Soul Seeds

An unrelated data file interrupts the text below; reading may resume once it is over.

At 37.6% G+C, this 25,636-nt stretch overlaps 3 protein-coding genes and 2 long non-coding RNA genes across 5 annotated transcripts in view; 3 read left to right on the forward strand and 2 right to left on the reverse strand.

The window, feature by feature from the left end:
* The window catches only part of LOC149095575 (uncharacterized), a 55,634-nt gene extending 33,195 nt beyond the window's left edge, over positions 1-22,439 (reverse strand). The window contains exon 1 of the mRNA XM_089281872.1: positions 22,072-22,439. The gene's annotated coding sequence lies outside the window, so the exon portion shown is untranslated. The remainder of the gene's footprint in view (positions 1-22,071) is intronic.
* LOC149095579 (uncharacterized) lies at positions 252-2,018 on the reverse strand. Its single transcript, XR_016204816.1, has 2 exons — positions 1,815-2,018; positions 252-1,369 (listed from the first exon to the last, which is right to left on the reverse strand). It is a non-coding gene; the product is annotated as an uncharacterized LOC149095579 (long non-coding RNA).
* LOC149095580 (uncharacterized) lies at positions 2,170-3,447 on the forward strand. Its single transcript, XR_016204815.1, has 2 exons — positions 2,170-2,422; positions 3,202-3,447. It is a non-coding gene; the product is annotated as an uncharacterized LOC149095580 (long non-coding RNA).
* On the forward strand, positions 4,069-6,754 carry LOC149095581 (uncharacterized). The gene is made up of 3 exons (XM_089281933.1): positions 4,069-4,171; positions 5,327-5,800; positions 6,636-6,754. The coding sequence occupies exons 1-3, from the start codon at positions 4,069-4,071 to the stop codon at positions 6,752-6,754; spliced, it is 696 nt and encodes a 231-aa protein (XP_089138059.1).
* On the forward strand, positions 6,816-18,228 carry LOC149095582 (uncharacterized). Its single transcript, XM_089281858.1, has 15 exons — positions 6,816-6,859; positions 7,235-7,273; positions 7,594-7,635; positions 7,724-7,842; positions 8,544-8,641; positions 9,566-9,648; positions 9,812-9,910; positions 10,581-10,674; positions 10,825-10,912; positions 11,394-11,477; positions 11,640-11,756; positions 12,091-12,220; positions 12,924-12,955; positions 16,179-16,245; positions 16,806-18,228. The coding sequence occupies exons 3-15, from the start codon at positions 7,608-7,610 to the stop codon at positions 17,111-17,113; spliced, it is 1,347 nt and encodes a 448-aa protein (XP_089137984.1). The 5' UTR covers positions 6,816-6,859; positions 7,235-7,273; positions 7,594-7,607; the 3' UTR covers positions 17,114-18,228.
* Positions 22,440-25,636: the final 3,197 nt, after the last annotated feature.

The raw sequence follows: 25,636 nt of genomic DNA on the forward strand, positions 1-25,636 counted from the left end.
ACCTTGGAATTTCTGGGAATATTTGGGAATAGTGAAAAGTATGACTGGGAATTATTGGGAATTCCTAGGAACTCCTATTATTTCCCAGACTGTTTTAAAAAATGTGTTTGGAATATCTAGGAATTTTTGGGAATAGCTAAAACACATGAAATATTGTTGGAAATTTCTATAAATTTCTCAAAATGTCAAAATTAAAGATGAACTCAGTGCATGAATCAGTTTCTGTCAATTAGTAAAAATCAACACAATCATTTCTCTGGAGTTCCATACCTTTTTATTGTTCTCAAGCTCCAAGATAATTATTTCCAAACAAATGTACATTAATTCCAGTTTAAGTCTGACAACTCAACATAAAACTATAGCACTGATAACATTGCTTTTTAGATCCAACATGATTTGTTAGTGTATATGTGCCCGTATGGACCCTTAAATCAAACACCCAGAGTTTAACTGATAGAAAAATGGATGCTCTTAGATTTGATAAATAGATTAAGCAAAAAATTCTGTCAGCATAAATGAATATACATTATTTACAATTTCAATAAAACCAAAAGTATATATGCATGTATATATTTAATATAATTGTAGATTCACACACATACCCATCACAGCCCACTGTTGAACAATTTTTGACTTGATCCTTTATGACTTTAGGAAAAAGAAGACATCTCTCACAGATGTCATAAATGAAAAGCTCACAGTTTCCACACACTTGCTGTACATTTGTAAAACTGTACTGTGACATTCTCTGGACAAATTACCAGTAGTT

“As the nineteenth century drew to a close,” writes Bill Bryson in A Short History of Nearly Everything, “scientists could reflect with satisfaction that they had pinned down most of the mysteries of the physical world: electricity, magnetism, gases, optics, acoustics, kinetics, and statistical mechanics, to name just a few, all had fallen into order before them. They had discovered the X ray, the cathode ray, the electron, and radioactivity, invented the ohm, the watt, the Kelvin, the joule, the amp, and the little erg. If a thing could be oscillated, accelerated, perturbed, distilled, combined, weighed, or made gaseous they had done it, and in the process produced a body of universal laws so weighty and majestic that we still tend to write them out in capitals: the Electromagnetic Field Theory of Light, Richter’s Law of Reciprocal Proportions, Charles’s Law of Gases, the Law of Combining Volumes, the Zeroth…

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